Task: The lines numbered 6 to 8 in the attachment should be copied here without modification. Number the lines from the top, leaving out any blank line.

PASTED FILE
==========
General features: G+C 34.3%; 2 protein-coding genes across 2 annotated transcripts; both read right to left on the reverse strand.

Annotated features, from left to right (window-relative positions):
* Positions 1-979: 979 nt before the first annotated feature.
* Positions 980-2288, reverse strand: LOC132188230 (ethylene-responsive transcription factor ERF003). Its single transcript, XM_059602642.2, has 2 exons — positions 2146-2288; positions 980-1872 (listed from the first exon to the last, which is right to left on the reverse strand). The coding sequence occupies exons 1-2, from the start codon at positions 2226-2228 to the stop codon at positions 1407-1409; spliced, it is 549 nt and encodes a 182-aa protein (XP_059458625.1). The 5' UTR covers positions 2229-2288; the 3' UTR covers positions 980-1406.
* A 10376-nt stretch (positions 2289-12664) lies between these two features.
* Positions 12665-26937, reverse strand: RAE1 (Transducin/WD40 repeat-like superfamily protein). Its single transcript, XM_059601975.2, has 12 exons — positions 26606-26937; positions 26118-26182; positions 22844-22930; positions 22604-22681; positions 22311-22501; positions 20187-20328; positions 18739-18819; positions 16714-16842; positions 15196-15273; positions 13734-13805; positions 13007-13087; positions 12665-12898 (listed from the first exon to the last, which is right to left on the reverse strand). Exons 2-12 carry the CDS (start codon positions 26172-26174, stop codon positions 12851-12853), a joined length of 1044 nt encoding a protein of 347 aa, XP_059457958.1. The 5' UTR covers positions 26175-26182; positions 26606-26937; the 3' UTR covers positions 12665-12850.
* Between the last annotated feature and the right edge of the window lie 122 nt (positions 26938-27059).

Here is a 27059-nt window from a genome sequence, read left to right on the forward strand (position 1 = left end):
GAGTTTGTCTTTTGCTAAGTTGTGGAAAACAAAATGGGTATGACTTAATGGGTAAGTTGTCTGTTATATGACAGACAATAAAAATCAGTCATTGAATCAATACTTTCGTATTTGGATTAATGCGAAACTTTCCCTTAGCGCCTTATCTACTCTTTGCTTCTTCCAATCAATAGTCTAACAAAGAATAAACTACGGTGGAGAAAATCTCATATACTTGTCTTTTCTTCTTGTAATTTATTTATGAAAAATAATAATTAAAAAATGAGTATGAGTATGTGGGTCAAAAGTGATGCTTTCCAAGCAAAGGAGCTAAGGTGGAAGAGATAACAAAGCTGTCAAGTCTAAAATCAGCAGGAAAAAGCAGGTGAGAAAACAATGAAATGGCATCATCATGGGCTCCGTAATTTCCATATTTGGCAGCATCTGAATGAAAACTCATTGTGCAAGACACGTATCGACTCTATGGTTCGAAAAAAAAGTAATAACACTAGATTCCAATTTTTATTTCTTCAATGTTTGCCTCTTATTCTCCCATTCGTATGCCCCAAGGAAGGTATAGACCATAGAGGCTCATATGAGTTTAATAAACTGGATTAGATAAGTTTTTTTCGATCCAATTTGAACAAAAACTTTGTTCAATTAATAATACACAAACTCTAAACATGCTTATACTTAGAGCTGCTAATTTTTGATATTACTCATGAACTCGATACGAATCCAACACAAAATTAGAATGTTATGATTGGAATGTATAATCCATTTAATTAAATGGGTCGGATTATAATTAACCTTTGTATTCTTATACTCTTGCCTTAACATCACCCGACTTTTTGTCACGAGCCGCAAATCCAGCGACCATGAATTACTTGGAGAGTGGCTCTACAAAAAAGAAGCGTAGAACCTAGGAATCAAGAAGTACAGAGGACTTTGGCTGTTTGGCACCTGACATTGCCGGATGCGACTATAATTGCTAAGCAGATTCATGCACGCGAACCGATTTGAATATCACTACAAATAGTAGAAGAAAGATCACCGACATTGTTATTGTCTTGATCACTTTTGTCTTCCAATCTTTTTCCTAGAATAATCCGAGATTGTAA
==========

* Positions 12665-26937, reverse strand: RAE1 (Transducin/WD40 repeat-like superfamily protein). Its single transcript, XM_059601975.2, has 12 exons — positions 26606-26937; positions 26118-26182; positions 22844-22930; positions 22604-22681; positions 22311-22501; positions 20187-20328; positions 18739-18819; positions 16714-16842; positions 15196-15273; positions 13734-13805; positions 13007-13087; positions 12665-12898 (listed from the first exon to the last, which is right to left on the reverse strand). Exons 2-12 carry the CDS (start codon positions 26172-26174, stop codon positions 12851-12853), a joined length of 1044 nt encoding a protein of 347 aa, XP_059457958.1. The 5' UTR covers positions 26175-26182; positions 26606-26937; the 3' UTR covers positions 12665-12850.
* Between the last annotated feature and the right edge of the window lie 122 nt (positions 26938-27059).

Here is a 27059-nt window from a genome sequence, read left to right on the forward strand (position 1 = left end):